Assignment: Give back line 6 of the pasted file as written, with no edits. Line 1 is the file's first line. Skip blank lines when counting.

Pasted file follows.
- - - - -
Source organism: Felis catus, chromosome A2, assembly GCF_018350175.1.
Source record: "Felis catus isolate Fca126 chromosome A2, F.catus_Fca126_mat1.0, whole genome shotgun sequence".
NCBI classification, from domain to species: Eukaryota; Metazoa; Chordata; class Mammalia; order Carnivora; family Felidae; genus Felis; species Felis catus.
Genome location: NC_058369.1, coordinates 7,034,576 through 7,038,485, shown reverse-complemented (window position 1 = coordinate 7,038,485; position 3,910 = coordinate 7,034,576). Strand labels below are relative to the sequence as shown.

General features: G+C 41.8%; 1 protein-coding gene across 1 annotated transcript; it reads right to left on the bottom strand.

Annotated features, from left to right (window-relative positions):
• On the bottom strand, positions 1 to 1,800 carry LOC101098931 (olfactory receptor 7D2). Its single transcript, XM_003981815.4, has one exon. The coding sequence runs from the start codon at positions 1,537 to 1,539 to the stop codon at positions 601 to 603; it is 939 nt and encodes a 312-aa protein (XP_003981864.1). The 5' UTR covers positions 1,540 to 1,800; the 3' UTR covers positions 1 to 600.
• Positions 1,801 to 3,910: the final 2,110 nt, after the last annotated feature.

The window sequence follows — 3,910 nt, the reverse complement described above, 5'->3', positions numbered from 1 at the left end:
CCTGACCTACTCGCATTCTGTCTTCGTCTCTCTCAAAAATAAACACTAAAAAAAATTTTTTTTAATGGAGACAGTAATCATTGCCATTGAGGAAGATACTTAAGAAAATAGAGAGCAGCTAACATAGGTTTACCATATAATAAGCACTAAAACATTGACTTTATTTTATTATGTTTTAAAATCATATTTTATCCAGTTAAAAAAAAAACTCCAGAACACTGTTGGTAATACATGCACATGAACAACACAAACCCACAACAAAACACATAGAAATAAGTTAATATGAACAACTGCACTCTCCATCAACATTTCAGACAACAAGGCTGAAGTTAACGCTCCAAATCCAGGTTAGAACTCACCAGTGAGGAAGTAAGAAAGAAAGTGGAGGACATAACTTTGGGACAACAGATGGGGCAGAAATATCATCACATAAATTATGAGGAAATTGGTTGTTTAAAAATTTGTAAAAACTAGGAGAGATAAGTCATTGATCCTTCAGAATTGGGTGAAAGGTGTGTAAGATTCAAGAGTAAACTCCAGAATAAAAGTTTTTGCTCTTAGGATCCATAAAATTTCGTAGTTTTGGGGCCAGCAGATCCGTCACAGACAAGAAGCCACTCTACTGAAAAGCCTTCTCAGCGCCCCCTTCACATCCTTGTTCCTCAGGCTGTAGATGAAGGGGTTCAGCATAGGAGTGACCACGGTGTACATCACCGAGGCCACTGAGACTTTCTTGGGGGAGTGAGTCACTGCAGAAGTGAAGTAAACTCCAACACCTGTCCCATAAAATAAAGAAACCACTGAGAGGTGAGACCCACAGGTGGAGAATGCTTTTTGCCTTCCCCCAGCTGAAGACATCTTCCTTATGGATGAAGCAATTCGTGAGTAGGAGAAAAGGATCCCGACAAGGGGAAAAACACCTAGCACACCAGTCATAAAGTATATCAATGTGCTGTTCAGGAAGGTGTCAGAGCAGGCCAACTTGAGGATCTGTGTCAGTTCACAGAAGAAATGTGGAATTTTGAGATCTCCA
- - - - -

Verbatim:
Annotated features, from left to right (window-relative positions):